A prolonged stretch of rainy weather has forage growers in parts of Ohio nervous about starting first cutting while crops are at a high-quality stage, says Marc Sulc, forage specialist with Ohio State University (OSU) Extension.

“While we've all been focused on getting planting done between the rains, our established forage crops have quietly been growing rapidly,” Sulc wrote in a recent edition of OSU’s C.O.R.N. Newsletter. “I hate to say this, but first cutting of forages is just about upon us. Orchardgrass was just beginning to shoot a head in central Ohio last Friday (May 9). The alfalfa stands that were not severely injured by winter are looking great and growing fast.”

Producers needing high-quality feed for lactating dairy cows are especially under the gun. “Pure grass stands should be harvested in the late boot stage just before the heads start to peek out. So for orchardgrass in the central and southern half of Ohio, that means harvest should begin as soon as the weather and soil moisture permits.”

Timely first and second cuttings are critical for high-quality forage, Sulc explains. Fiber accumulates faster in the first two growth cycles in May and June than it does later in the summer. “In other words, for high-quality forage, take your first and second harvests early. Then you can extend the cutting interval in late summer (July into August), because the quality penalty for delayed cutting is much less in late summer than it is this time of the year.”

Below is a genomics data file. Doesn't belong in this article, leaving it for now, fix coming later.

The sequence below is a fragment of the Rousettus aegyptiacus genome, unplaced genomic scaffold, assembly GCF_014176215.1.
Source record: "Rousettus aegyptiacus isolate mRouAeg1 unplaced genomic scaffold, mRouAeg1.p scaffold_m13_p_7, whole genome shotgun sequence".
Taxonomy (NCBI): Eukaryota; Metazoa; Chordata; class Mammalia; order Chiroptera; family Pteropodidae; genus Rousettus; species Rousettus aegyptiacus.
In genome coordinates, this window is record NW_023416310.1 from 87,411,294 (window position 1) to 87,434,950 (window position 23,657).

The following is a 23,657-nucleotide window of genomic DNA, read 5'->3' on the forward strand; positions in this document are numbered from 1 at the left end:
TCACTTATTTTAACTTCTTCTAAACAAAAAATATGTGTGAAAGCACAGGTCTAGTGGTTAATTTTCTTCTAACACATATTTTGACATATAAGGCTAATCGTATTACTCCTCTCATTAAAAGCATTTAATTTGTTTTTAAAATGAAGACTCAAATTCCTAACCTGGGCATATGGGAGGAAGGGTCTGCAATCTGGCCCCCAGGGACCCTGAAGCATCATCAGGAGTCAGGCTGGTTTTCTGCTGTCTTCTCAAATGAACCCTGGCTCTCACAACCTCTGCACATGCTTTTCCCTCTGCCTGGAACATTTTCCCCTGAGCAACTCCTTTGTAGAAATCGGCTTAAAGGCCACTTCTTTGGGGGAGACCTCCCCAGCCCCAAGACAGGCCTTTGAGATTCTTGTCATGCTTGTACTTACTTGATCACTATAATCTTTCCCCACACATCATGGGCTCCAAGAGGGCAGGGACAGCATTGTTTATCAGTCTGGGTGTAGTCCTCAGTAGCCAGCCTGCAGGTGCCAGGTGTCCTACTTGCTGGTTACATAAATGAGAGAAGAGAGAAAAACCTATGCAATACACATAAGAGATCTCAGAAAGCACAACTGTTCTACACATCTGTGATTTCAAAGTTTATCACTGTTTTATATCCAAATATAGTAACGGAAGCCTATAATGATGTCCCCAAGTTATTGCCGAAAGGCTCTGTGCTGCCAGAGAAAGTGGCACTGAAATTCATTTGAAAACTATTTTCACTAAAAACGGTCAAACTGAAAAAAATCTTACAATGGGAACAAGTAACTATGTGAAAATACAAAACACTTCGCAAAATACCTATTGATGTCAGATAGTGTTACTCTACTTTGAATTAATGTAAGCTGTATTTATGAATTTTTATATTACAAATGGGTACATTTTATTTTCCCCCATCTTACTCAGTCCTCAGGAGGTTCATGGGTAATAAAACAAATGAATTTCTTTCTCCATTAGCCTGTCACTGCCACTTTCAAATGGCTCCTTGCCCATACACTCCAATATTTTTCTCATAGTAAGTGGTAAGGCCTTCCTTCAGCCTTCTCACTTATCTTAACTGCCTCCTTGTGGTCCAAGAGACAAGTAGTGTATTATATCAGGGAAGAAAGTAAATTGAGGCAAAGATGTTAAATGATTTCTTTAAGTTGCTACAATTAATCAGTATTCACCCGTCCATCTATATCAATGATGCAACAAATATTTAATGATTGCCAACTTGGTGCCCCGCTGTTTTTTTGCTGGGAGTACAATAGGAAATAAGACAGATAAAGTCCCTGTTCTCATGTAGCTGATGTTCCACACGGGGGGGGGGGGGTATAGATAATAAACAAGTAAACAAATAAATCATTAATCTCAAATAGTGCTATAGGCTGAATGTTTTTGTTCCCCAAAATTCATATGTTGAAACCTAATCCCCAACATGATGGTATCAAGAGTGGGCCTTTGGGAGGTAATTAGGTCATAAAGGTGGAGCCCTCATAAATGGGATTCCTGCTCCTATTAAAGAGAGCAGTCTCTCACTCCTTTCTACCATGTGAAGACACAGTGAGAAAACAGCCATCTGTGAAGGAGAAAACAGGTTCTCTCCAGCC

Timing is less of an issue in stands that suffered winter injury. “(They) should be allowed to grow longer this spring and get into the bloom stage to allow energy reserves to build up. This will help the plants to recover from winter injury and regrow the rest of the summer. Use that forage for animals having lower nutrient requirements.”